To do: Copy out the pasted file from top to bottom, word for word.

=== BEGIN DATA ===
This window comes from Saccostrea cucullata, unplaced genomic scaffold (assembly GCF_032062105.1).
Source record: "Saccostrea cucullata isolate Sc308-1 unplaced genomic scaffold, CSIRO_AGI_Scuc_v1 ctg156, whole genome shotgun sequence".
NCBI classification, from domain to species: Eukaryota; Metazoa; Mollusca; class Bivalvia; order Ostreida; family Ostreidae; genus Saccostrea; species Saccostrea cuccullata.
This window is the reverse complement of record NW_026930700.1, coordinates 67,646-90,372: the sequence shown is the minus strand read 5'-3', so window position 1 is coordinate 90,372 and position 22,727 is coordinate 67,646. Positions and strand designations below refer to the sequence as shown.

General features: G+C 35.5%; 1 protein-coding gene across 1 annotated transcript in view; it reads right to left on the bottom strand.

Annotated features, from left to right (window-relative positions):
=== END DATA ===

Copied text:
This window comes from Saccostrea cucullata, unplaced genomic scaffold (assembly GCF_032062105.1).
Source record: "Saccostrea cucullata isolate Sc308-1 unplaced genomic scaffold, CSIRO_AGI_Scuc_v1 ctg156, whole genome shotgun sequence".
NCBI classification, from domain to species: Eukaryota; Metazoa; Mollusca; class Bivalvia; order Ostreida; family Ostreidae; genus Saccostrea; species Saccostrea cuccullata.
This window is the reverse complement of record NW_026930700.1, coordinates 67,646-90,372: the sequence shown is the minus strand read 5'-3', so window position 1 is coordinate 90,372 and position 22,727 is coordinate 67,646. Positions and strand designations below refer to the sequence as shown.

General features: G+C 35.5%; 1 protein-coding gene across 1 annotated transcript in view; it reads right to left on the bottom strand.

Annotated features, from left to right (window-relative positions):